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Reviewed by Kenneth M. Trombly
For anyone contemplating the leap to plaintiff's practice, and to a small or solo practice in particular, I recommend a copy of How to Build and Manage a Personal Injury Practice , 2nd Edition, by K. William Gibson. Even if you are only contemplating occasionally handling a tort claim, you are bound to benefit from reading this book as well. While many lawyers who do not do personal injury work full-time sometimes take the occasional PI claim, a review of this book will make the reader realize that successfully pursuing these cases is often more complicated and rife with details than one might at first think. There are many traps for the unwary.
Gibson, who has more than two decades of experience in the field, provides an inexpensive road map to establishing and running a plaintiff's PI practice in 11 chapters. The book is supplemented with a CD-ROM that includes a number of forms, including sample letters, client questionnaires and requests for documents, all of which you will want to modify and use in your own practice.
After beginning with a discussion of why PI practice is different and advice for making the "big decision" about whether to go solo or take on a partner, Gibson takes readers through the basics of how to set up an office, hire personnel, buy computers, rent space and related planning topics. Subsequent chapters address marketing and building your practice, screening and selecting cases, keeping clients happy, avoiding certain problems inherent to a tort practice, working with other professionals, and a host of other subjects. Along the way, he addresses many pertinent questions.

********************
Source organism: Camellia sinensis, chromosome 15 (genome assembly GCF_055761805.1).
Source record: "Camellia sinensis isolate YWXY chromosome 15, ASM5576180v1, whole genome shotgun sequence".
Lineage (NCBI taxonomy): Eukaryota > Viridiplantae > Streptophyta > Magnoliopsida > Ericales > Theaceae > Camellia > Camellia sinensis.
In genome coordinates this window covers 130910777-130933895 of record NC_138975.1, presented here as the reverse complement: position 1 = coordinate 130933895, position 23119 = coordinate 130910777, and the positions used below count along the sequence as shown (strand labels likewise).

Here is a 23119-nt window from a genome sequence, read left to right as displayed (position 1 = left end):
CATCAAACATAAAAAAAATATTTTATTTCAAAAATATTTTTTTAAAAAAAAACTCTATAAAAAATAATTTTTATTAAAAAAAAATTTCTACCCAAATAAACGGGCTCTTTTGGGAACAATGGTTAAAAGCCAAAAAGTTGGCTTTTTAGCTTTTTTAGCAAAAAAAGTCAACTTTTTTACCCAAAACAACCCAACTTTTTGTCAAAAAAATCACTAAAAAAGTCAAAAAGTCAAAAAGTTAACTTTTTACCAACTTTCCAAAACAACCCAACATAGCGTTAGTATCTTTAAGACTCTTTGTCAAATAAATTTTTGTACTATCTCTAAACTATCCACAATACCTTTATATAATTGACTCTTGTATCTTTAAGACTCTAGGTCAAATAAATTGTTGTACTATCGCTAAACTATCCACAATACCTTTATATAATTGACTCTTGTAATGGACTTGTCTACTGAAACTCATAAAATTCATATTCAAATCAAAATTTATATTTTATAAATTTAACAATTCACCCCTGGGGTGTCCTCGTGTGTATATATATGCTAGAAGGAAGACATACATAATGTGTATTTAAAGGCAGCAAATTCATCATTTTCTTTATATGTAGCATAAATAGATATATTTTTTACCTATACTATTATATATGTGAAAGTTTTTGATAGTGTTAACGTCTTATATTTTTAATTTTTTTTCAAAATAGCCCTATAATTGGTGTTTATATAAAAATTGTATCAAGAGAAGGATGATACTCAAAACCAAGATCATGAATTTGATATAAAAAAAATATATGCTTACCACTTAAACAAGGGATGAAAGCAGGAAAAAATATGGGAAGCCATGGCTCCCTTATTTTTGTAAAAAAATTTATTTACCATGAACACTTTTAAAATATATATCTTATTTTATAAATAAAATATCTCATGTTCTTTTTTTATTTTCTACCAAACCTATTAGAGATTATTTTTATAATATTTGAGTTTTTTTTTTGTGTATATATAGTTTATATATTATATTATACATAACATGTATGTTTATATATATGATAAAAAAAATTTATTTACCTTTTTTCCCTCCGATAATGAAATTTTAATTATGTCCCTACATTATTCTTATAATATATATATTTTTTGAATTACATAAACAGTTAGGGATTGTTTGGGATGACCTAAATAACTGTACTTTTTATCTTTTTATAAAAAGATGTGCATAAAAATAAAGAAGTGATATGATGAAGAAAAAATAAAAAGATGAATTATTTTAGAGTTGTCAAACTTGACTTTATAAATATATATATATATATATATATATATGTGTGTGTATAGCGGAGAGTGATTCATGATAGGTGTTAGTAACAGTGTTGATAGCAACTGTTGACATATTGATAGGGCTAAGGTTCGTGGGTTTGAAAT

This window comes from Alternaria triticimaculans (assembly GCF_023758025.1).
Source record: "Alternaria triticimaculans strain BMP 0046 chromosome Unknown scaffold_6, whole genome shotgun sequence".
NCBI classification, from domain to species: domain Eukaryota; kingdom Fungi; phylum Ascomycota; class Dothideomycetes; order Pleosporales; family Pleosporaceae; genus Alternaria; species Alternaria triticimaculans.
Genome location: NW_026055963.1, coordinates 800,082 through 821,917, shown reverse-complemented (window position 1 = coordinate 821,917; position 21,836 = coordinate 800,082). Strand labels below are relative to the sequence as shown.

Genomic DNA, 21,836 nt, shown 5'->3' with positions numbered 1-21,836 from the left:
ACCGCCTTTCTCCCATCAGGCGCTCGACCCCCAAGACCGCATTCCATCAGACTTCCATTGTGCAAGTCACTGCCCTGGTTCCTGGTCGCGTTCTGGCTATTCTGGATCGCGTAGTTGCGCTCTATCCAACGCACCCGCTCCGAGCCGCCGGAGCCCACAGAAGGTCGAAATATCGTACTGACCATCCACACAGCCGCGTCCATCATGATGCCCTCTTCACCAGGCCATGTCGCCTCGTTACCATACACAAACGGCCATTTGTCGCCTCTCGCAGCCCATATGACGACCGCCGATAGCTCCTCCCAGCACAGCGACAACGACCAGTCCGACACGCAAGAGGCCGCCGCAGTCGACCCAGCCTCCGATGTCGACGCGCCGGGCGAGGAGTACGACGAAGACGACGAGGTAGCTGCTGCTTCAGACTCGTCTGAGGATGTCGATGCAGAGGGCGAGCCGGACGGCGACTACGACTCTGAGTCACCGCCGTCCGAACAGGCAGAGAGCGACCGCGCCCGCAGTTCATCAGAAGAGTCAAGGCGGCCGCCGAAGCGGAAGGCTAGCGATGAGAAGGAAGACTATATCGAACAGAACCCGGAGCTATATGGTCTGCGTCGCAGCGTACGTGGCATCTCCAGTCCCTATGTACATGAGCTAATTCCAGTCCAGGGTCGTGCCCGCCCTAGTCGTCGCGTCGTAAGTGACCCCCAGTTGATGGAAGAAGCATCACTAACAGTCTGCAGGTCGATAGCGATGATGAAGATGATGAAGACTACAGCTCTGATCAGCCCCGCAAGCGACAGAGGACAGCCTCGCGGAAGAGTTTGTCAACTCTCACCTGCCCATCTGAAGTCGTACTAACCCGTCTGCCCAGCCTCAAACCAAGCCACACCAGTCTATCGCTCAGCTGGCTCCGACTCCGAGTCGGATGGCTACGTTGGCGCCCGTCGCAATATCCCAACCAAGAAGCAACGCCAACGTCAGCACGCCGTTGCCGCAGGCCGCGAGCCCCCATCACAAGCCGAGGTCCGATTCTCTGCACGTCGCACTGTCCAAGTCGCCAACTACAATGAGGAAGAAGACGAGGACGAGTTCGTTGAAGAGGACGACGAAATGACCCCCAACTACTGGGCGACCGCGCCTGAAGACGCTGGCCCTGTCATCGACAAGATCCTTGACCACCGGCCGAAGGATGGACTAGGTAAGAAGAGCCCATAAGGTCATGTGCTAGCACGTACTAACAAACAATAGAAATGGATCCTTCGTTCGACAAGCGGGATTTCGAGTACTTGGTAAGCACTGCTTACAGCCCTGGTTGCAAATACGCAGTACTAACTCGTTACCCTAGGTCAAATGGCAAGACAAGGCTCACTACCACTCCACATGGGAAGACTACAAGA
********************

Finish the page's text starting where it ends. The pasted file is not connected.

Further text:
For example, how do you get business from people whose cases you reject? What are some ways to maximize the effectiveness of your Yellow Pages ads? How do you manage the workload and deal with the many deadlines inherent in these cases? Given the breadth of topics covered in this slim volume—many of which would merit a book or monograph in themselves—Gibson imparts much wisdom. As supplemental reading, I would also recommend Anatomy of a Personal Injury Lawsuit, 3rd Edition (ATLA Press, 1991), as well as the latest version of Flying Solo: A Survival Guide for the Solo and Small Firm Lawyer , 4th Edition (ABA, 2005), for which Gibson served as the editor.
Also discussed in the book are the various case management and other software programs available today. It is, of course, important to cover these programs, which as Gibson points out, are "an essential part of a systematized approach to managing a personal injury practice." But if there is a third edition, I would suggest perhaps a chart that compares features, warranties, prices, technical support and the like. Even without the author making a particular recommendation, such an analysis would be useful to the reader.However, any minor shortcomings aside, I commend this book. It is often said about such books, and holds true for this one, that, "I wish I'd had this when I started out." And for the experienced plaintiff's practitioner, while much of what this volume covers may be familiar ground, you are still likely to find at least a nugget or two. In addition, you may find it helpful and reassuring to know that someone else follows practices and procedures that you do. Sometimes, the recognition that others do it the same way can be valuable to those of us who inhabit the often isolating world of the small firm plaintiff's tort lawyer.